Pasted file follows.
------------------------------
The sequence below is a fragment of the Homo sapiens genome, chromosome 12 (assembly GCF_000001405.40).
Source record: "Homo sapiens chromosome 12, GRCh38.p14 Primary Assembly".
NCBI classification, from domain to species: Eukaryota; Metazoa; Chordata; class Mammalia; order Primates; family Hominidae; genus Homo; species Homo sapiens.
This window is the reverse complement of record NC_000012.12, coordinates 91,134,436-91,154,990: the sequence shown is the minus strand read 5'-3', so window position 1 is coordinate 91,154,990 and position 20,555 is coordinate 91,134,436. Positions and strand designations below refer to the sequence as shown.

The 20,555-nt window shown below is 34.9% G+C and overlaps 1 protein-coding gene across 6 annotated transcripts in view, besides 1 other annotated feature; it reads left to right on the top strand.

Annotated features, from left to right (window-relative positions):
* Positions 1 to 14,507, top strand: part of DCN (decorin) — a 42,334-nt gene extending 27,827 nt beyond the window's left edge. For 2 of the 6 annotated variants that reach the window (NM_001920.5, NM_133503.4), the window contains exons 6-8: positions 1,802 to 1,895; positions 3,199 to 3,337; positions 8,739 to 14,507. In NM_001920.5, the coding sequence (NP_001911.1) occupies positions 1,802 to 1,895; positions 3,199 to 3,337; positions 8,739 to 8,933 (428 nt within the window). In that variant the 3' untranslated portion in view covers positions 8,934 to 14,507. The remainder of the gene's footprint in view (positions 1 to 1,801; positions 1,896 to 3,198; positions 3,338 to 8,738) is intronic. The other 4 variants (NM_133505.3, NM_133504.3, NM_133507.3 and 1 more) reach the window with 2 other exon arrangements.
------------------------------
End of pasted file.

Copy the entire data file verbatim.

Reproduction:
The sequence below is a fragment of the Homo sapiens genome, chromosome 12 (assembly GCF_000001405.40).
Source record: "Homo sapiens chromosome 12, GRCh38.p14 Primary Assembly".
NCBI classification, from domain to species: Eukaryota; Metazoa; Chordata; class Mammalia; order Primates; family Hominidae; genus Homo; species Homo sapiens.
This window is the reverse complement of record NC_000012.12, coordinates 91,134,436-91,154,990: the sequence shown is the minus strand read 5'-3', so window position 1 is coordinate 91,154,990 and position 20,555 is coordinate 91,134,436. Positions and strand designations below refer to the sequence as shown.

The 20,555-nt window shown below is 34.9% G+C and overlaps 1 protein-coding gene across 6 annotated transcripts in view, besides 1 other annotated feature; it reads left to right on the top strand.

Annotated features, from left to right (window-relative positions):
* Positions 1 to 14,507, top strand: part of DCN (decorin) — a 42,334-nt gene extending 27,827 nt beyond the window's left edge. For 2 of the 6 annotated variants that reach the window (NM_001920.5, NM_133503.4), the window contains exons 6-8: positions 1,802 to 1,895; positions 3,199 to 3,337; positions 8,739 to 14,507. In NM_001920.5, the coding sequence (NP_001911.1) occupies positions 1,802 to 1,895; positions 3,199 to 3,337; positions 8,739 to 8,933 (428 nt within the window). In that variant the 3' untranslated portion in view covers positions 8,934 to 14,507. The remainder of the gene's footprint in view (positions 1 to 1,801; positions 1,896 to 3,198; positions 3,338 to 8,738) is intronic. The other 4 variants (NM_133505.3, NM_133504.3, NM_133507.3 and 1 more) reach the window with 2 other exon arrangements.